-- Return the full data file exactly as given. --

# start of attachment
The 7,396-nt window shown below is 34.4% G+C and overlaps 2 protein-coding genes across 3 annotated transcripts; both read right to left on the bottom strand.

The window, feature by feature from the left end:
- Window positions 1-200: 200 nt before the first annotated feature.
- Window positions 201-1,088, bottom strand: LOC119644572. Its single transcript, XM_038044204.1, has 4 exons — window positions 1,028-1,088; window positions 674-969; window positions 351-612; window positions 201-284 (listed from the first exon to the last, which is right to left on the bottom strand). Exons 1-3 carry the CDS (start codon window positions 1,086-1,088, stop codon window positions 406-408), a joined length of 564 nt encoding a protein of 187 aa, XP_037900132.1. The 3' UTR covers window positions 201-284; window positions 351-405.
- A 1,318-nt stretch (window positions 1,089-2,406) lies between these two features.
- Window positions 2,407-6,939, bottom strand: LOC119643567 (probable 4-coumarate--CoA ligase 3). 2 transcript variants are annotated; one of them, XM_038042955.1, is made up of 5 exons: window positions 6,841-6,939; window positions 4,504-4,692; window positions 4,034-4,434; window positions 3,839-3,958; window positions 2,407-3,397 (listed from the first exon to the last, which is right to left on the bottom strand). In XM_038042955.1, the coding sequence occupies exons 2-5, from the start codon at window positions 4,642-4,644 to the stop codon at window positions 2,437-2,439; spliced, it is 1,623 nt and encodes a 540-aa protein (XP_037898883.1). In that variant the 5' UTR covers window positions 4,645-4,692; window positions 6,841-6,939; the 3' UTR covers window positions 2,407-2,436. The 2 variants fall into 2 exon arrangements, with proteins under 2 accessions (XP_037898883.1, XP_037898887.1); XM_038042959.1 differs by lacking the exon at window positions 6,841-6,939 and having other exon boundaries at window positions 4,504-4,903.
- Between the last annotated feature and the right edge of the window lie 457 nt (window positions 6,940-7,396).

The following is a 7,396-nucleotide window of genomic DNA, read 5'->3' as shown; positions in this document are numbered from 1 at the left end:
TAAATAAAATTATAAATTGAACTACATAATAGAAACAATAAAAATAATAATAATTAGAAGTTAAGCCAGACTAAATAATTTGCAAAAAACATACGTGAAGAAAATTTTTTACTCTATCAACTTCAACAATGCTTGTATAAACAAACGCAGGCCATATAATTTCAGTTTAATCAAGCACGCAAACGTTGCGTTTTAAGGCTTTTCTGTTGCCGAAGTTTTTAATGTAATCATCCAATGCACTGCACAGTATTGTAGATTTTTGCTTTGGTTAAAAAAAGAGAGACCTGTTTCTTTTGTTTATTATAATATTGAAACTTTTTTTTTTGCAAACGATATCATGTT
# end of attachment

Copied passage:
The 7,396-nt window shown below is 34.4% G+C and overlaps 2 protein-coding genes across 3 annotated transcripts; both read right to left on the bottom strand.

The window, feature by feature from the left end:
- Window positions 1-200: 200 nt before the first annotated feature.
- Window positions 201-1,088, bottom strand: LOC119644572. Its single transcript, XM_038044204.1, has 4 exons — window positions 1,028-1,088; window positions 674-969; window positions 351-612; window positions 201-284 (listed from the first exon to the last, which is right to left on the bottom strand). Exons 1-3 carry the CDS (start codon window positions 1,086-1,088, stop codon window positions 406-408), a joined length of 564 nt encoding a protein of 187 aa, XP_037900132.1. The 3' UTR covers window positions 201-284; window positions 351-405.
- A 1,318-nt stretch (window positions 1,089-2,406) lies between these two features.
- Window positions 2,407-6,939, bottom strand: LOC119643567 (probable 4-coumarate--CoA ligase 3). 2 transcript variants are annotated; one of them, XM_038042955.1, is made up of 5 exons: window positions 6,841-6,939; window positions 4,504-4,692; window positions 4,034-4,434; window positions 3,839-3,958; window positions 2,407-3,397 (listed from the first exon to the last, which is right to left on the bottom strand). In XM_038042955.1, the coding sequence occupies exons 2-5, from the start codon at window positions 4,642-4,644 to the stop codon at window positions 2,437-2,439; spliced, it is 1,623 nt and encodes a 540-aa protein (XP_037898883.1). In that variant the 5' UTR covers window positions 4,645-4,692; window positions 6,841-6,939; the 3' UTR covers window positions 2,407-2,436. The 2 variants fall into 2 exon arrangements, with proteins under 2 accessions (XP_037898883.1, XP_037898887.1); XM_038042959.1 differs by lacking the exon at window positions 6,841-6,939 and having other exon boundaries at window positions 4,504-4,903.
- Between the last annotated feature and the right edge of the window lie 457 nt (window positions 6,940-7,396).

The following is a 7,396-nucleotide window of genomic DNA, read 5'->3' as shown; positions in this document are numbered from 1 at the left end:
TAAATAAAATTATAAATTGAACTACATAATAGAAACAATAAAAATAATAATAATTAGAAGTTAAGCCAGACTAAATAATTTGCAAAAAACATACGTGAAGAAAATTTTTTACTCTATCAACTTCAACAATGCTTGTATAAACAAACGCAGGCCATATAATTTCAGTTTAATCAAGCACGCAAACGTTGCGTTTTAAGGCTTTTCTGTTGCCGAAGTTTTTAATGTAATCATCCAATGCACTGCACAGTATTGTAGATTTTTGCTTTGGTTAAAAAAAGAGAGACCTGTTTCTTTTGTTTATTATAATATTGAAACTTTTTTTTTTGCAAACGATATCATGTT